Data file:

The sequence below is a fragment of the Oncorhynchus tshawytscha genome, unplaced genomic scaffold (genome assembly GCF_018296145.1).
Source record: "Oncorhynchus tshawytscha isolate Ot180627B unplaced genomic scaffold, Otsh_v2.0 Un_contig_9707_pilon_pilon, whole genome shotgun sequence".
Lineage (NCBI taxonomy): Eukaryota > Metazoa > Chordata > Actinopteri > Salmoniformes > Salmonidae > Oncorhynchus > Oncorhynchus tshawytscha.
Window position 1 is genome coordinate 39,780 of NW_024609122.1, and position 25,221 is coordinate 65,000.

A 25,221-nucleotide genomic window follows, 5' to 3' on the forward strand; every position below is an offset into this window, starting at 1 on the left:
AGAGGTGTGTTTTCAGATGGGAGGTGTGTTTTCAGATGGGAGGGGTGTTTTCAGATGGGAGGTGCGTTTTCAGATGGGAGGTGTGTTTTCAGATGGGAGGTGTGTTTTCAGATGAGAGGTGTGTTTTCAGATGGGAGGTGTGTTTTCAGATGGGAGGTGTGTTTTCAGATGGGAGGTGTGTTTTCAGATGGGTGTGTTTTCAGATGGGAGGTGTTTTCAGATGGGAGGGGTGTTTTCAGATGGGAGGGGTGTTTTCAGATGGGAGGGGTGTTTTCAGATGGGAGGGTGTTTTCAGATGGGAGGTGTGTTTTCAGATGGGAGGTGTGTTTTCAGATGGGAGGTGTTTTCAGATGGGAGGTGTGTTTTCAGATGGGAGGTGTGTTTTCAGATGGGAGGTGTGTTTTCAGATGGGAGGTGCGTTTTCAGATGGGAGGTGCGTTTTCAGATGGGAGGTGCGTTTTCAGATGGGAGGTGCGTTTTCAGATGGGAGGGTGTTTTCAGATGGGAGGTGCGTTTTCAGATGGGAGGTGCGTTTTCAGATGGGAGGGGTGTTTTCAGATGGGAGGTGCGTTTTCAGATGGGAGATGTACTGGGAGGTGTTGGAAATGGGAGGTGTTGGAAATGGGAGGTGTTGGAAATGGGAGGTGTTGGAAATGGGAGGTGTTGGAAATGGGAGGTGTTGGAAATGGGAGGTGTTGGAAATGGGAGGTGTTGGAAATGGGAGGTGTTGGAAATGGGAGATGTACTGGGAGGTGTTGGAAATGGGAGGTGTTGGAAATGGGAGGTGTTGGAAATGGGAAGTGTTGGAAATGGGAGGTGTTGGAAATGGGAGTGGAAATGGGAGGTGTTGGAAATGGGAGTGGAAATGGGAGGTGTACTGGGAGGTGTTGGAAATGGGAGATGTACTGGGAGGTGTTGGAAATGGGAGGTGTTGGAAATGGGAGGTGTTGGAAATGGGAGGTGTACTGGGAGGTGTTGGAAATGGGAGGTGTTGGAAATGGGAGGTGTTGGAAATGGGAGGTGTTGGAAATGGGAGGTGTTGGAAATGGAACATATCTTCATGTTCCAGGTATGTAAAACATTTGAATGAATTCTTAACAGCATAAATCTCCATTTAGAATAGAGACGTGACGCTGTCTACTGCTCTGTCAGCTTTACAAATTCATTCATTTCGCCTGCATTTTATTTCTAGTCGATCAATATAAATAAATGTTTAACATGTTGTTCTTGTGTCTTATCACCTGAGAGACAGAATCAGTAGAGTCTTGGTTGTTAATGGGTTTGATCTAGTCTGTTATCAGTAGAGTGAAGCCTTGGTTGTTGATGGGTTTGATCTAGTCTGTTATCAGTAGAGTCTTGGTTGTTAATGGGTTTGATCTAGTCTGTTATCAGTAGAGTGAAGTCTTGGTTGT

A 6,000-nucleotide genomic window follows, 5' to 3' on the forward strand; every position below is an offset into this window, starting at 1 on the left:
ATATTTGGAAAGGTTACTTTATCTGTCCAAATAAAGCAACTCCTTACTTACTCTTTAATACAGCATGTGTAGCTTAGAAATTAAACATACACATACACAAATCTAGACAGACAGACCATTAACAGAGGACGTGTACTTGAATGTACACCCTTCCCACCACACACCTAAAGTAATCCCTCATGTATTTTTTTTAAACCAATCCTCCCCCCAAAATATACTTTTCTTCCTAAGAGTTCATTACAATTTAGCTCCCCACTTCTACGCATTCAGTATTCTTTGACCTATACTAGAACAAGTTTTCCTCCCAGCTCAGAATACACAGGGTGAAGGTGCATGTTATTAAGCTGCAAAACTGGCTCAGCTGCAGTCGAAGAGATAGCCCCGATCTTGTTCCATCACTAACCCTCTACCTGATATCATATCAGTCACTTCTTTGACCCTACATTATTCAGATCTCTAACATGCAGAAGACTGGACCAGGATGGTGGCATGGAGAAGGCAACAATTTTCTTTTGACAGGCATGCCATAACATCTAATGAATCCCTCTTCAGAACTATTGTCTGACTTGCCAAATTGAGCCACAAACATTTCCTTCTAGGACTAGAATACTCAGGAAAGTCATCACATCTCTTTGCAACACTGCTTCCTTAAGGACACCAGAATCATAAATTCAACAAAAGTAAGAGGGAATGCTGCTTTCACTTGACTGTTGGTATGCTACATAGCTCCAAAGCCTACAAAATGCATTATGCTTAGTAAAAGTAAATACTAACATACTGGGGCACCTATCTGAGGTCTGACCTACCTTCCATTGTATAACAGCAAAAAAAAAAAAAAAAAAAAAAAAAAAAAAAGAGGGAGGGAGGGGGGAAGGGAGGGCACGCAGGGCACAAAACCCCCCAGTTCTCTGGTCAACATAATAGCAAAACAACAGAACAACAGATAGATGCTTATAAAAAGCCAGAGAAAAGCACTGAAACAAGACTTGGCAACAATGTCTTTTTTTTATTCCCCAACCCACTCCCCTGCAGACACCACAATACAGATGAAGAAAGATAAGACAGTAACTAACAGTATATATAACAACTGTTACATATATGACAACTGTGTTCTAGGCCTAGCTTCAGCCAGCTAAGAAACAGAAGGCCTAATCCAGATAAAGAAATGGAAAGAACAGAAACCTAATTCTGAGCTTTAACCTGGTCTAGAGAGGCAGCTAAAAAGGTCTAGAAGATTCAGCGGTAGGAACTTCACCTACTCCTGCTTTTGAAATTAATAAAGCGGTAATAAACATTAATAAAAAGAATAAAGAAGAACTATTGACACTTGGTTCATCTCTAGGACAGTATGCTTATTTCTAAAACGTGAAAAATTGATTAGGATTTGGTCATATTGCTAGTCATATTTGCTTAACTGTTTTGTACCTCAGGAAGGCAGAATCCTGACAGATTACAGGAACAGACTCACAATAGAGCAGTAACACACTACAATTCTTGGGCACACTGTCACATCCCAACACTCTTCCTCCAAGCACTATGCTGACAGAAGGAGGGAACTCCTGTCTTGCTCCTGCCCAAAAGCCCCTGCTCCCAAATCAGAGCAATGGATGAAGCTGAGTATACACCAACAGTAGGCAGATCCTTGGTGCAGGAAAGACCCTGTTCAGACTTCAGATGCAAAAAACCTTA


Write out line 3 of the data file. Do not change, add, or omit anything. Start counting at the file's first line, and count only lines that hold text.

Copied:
Lineage (NCBI taxonomy): Eukaryota > Metazoa > Chordata > Actinopteri > Salmoniformes > Salmonidae > Oncorhynchus > Oncorhynchus tshawytscha.